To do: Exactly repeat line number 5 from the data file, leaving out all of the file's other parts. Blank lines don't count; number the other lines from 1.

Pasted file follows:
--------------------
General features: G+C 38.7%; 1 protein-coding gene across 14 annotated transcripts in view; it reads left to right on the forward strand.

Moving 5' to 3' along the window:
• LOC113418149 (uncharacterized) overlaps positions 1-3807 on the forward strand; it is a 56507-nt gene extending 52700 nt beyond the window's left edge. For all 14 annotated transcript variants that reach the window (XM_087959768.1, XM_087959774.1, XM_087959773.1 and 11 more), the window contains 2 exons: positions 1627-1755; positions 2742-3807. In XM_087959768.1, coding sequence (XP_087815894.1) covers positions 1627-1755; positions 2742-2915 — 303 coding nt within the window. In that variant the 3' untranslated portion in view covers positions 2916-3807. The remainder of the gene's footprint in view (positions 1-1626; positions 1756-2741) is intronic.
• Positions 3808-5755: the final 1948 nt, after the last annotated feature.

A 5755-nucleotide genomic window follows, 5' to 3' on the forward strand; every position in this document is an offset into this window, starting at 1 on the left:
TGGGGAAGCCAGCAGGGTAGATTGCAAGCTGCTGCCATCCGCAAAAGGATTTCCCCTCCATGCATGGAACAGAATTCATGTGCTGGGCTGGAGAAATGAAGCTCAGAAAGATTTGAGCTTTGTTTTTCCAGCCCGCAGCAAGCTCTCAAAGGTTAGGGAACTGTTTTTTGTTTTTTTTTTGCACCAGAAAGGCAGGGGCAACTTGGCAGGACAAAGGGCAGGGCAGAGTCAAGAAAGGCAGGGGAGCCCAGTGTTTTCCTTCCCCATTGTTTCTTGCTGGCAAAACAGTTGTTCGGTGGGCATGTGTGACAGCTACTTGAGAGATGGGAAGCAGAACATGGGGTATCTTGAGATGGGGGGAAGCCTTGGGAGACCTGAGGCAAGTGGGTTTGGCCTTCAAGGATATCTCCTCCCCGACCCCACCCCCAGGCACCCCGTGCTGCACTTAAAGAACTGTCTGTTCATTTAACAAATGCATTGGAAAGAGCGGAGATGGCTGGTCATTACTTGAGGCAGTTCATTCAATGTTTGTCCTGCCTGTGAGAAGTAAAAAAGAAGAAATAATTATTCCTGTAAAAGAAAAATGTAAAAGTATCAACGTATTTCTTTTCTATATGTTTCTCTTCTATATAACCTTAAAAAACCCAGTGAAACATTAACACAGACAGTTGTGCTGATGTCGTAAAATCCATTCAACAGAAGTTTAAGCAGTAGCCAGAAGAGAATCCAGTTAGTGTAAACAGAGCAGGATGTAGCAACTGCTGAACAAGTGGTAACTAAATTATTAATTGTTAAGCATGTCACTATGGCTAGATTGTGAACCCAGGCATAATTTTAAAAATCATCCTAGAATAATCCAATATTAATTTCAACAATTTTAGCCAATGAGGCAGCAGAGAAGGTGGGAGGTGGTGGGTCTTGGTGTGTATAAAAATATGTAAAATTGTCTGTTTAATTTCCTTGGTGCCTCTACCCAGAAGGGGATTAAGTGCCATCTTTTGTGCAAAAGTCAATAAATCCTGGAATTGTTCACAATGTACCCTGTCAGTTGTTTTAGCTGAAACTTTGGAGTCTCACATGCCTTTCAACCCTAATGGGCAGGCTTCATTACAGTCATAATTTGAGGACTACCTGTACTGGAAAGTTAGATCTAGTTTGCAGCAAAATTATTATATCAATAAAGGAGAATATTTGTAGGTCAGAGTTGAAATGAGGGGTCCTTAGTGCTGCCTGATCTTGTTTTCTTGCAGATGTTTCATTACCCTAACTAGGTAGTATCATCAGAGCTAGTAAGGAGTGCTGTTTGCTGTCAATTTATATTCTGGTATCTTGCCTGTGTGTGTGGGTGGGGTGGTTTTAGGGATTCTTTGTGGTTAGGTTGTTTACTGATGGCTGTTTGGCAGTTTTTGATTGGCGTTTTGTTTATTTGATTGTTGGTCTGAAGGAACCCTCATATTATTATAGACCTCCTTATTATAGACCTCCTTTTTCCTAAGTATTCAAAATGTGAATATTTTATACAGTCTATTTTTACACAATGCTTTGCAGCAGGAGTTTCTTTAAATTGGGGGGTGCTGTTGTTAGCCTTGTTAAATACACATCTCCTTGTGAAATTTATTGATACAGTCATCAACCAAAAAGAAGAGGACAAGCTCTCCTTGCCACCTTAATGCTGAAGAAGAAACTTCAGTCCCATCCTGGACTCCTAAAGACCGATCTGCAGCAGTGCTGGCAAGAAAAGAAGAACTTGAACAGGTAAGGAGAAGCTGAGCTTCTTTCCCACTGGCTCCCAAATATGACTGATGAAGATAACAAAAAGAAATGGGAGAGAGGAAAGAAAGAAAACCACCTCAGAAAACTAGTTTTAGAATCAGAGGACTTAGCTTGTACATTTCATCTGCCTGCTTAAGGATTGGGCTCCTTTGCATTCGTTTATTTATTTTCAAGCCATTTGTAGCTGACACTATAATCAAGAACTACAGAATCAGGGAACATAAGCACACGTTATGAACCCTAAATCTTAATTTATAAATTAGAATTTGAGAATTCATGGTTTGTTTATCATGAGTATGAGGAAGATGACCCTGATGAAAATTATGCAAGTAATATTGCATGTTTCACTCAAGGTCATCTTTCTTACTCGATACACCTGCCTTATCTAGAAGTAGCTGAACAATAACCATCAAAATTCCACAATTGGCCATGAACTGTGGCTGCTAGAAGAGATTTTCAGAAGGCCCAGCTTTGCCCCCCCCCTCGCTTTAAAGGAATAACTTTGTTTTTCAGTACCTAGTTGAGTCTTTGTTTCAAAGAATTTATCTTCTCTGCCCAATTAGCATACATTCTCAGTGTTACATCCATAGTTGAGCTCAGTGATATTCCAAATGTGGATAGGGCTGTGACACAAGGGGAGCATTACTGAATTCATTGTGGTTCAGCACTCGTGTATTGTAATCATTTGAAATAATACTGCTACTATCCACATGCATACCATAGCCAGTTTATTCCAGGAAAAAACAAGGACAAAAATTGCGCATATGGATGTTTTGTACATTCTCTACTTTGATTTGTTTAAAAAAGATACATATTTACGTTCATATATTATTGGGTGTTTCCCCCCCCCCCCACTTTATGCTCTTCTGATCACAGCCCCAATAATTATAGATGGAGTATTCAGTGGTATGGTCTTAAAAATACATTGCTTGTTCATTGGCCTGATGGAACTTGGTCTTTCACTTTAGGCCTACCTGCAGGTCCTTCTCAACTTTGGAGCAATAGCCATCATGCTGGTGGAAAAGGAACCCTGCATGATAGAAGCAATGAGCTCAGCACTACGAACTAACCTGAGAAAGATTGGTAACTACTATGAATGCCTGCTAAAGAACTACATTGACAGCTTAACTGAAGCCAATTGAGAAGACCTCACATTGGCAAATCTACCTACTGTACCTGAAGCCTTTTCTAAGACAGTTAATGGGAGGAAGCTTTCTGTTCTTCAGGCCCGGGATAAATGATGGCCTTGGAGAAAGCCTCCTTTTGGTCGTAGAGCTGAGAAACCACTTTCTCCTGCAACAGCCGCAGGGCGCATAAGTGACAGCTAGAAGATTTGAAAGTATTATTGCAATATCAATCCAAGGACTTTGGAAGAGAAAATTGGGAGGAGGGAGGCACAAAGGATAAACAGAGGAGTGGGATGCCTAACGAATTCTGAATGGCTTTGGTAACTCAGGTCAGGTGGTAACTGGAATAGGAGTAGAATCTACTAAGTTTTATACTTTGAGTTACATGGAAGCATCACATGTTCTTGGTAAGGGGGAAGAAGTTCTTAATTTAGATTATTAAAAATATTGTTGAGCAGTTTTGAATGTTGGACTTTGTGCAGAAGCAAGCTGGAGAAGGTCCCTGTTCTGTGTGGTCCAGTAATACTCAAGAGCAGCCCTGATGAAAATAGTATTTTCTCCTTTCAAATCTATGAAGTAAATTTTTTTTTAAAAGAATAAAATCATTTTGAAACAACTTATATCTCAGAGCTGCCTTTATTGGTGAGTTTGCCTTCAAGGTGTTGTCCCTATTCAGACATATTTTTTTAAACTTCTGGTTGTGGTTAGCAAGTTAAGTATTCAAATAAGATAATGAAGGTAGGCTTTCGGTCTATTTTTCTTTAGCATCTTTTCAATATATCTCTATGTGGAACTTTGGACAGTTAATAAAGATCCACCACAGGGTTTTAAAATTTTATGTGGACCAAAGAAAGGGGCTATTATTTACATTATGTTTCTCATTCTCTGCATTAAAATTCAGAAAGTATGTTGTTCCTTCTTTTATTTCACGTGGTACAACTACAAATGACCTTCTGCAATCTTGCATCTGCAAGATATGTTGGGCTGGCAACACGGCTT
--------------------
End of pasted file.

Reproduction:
A 5755-nucleotide genomic window follows, 5' to 3' on the forward strand; every position in this document is an offset into this window, starting at 1 on the left: